One of the more important stories to come out of this year’s CinemaCon is one that didn’t even get announced until more than a week after the show ended. By then anyone who follows such news was already well aware that the cinema exhibition software firm Vista Entertainment Solutions had acquired a stake in MACCS International, the developer of market leading distribution software. We’d like to summarize why we believe this is a significant industry development.
As I noted just before this year’s CinemaCon, I have a great deal of respect for Murray Holdaway, Vista’s Chief Executive, and Derek Forbes, the company’s President of North America. Over nearly twenty years they, along with a growing team of smart executives, have taken the New Zealand based outfit from being a small player in a crowded field of cinema point-of-sale vendors to being the dominant exhibition software solutions developer in the space. In the process, Vista has left a wake of once prominent entities such as Splice and Titan Technologies.
In all fairness, Vista still faces a field of new and perennial competitors. They include, though are not at all limited to, regional and worldwide entrants such as Allure Global, Compeso, Diamond Ticketing Systems, Jack Roe, NCR, Omnico, Omniterm, Ready Theatre Systems, Retriever, TicketNew, TicketSoft and Vendini.
What has helped set Vista apart from some of these rivals is how the company has been able to think beyond its own systems and offerings to see opportunities in related or adjacent markets. They have managed to avoid pitfalls, even when enticing distractions beckoned with the promise of future riches. A great illustration of this would be Vista’s decision to not develop a theatre management system (TMS) for digital cinema installations. Such software is generally forced upon exhibitors by integrators and has become commoditized, save for a few solutions offered by Arts Alliance Media, Cinedigm and Unique Digital.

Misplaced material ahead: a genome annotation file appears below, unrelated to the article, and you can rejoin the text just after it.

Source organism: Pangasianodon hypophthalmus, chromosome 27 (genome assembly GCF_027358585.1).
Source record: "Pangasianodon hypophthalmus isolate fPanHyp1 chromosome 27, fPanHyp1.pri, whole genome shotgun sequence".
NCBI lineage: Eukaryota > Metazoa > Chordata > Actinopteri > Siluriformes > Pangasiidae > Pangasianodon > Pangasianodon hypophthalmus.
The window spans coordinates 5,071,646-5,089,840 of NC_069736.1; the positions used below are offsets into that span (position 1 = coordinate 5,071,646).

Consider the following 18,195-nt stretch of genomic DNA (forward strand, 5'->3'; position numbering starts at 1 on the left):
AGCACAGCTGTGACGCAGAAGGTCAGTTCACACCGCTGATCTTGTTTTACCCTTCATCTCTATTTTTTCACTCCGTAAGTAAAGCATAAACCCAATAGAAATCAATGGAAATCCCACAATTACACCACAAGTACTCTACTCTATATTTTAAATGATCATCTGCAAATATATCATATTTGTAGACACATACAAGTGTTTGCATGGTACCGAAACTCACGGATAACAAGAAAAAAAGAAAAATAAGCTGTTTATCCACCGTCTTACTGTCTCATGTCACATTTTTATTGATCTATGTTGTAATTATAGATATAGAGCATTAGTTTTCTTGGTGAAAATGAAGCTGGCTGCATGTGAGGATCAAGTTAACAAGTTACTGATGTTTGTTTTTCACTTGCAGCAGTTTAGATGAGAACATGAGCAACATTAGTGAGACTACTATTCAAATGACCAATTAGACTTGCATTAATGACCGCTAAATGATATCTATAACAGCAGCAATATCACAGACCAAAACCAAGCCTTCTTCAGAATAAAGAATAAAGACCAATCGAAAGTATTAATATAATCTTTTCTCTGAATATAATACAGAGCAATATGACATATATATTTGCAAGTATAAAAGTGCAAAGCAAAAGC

At the same time, Vista has been adept at increasing its revenue through a series of wise decisions about building or acquiring product offerings that have expanded its customer base. For instance, the company developed Veezi as a cinema management and ticketing system for small and independent cinemas; a market it didn’t serve and one that couldn’t afford Vista’s current solutions.
Their acquisition of 25% of MACCS International (with an option to acquire 50% of the company) is a perfect example of this mentality in practice. MACCS is a Netherlands based software company that has developed systems specifically for motion picture distributors. Like Vista, they have spent the better part of 20 years perfecting their offerings. Nearly 100 distributors all over the world use MACCS software to manage their workflow, content rights, logistics, financials and everything else having to do with their business.
Similar to Vista, MACCS is run by some very smart individuals whom I’ve come to know and respect. The company was founded by Bert Huls and Mathieu van As, its CEO and CTO respectively. I can’t remember when I first met Huls and van As, because it was so long ago. I can tell you where I met them; at the Palais des Festivals in Cannes, France during the Festival du Film.